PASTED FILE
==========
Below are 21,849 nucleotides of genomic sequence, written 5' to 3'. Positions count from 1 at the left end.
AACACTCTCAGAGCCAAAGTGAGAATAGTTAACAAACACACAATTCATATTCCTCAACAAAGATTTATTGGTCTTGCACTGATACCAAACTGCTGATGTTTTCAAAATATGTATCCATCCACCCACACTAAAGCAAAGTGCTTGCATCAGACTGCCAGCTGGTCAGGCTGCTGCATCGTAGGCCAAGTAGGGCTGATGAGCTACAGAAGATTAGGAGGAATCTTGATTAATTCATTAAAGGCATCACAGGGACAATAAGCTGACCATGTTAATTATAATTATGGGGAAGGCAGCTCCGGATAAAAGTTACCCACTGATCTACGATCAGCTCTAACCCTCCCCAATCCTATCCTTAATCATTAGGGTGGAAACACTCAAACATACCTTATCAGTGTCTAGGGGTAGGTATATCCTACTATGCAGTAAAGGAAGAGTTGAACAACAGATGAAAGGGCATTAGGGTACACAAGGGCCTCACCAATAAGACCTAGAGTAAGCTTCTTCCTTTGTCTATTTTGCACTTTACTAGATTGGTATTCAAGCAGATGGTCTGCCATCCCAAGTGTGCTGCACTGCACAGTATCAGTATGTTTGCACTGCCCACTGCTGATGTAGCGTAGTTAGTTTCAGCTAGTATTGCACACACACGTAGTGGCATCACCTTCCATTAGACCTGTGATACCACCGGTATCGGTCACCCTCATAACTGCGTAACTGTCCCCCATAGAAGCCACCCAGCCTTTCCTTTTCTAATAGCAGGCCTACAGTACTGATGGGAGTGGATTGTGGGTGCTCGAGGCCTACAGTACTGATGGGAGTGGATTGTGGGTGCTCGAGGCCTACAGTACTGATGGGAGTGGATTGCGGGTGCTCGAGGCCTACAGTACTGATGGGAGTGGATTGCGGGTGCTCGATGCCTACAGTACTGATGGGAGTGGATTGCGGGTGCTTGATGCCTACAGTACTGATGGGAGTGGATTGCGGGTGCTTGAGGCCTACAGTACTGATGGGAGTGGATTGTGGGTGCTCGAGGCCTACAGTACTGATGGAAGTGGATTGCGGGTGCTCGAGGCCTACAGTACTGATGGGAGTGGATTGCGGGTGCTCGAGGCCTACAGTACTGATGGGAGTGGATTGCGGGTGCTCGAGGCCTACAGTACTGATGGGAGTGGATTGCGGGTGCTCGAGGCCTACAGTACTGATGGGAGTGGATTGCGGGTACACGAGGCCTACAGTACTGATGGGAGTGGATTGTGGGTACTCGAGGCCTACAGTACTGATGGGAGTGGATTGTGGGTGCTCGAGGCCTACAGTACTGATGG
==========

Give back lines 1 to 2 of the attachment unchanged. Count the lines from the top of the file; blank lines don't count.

Below are 21,849 nucleotides of genomic sequence, written 5' to 3'. Positions count from 1 at the left end.
AACACTCTCAGAGCCAAAGTGAGAATAGTTAACAAACACACAATTCATATTCCTCAACAAAGATTTATTGGTCTTGCACTGATACCAAACTGCTGATGTTTTCAAAATATGTATCCATCCACCCACACTAAAGCAAAGTGCTTGCATCAGACTGCCAGCTGGTCAGGCTGCTGCATCGTAGGCCAAGTAGGGCTGATGAGCTACAGAAGATTAGGAGGAATCTTGATTAATTCATTAAAGGCATCACAGGGACAATAAGCTGACCATGTTAATTATAATTATGGGGAAGGCAGCTCCGGATAAAAGTTACCCACTGATCTACGATCAGCTCTAACCCTCCCCAATCCTATCCTTAATCATTAGGGTGGAAACACTCAAACATACCTTATCAGTGTCTAGGGGTAGGTATATCCTACTATGCAGTAAAGGAAGAGTTGAACAACAGATGAAAGGGCATTAGGGTACACAAGGGCCTCACCAATAAGACCTAGAGTAAGCTTCTTCCTTTGTCTATTTTGCACTTTACTAGATTGGTATTCAAGCAGATGGTCTGCCATCCCAAGTGTGCTGCACTGCACAGTATCAGTATGTTTGCACTGCCCACTGCTGATGTAGCGTAGTTAGTTTCAGCTAGTATTGCACACACACGTAGTGGCATCACCTTCCATTAGACCTGTGATACCACCGGTATCGGTCACCCTCATAACTGCGTAACTGTCCCCCATAGAAGCCACCCAGCCTTTCCTTTTCTAATAGCAGGCCTACAGTACTGATGGGAGTGGATTGTGGGTGCTCGAGGCCTACAGTACTGATGGGAGTGGATTGTGGGTGCTCGAGGCCTACAGTACTGATGGGAGTGGATTGCGGGTGCTCGAGGCCTACAGTACTGATGGGAGTGGATTGCGGGTGCTCGATGCCTACAGTACTGATGGGAGTGGATTGCGGGTGCTTGATGCCTACAGTACTGATGGGAGTGGATTGCGGGTGCTTGAGGCCTACAGTACTGATGGGAGTGGATTGTGGGTGCTCGAGGCCTACAGTACTGATGGAAGTGGATTGCGGGTGCTCGAGGCCTACAGTACTGATGGGAGTGGATTGCGGGTGCTCGAGGCCTACAGTACTGATGGGAGTGGATTGCGGGTGCTCGAGGCCTACAGTACTGATGGGAGTGGATTGCGGGTGCTCGAGGCCTACAGTACTGATGGGAGTGGATTGCGGGTACACGAGGCCTACAGTACTGATGGGAGTGGATTGTGGGTACTCGAGGCCTACAGTACTGATGGGAGTGGATTGTGGGTGCTCGAGGCCTACAGTACTGATGG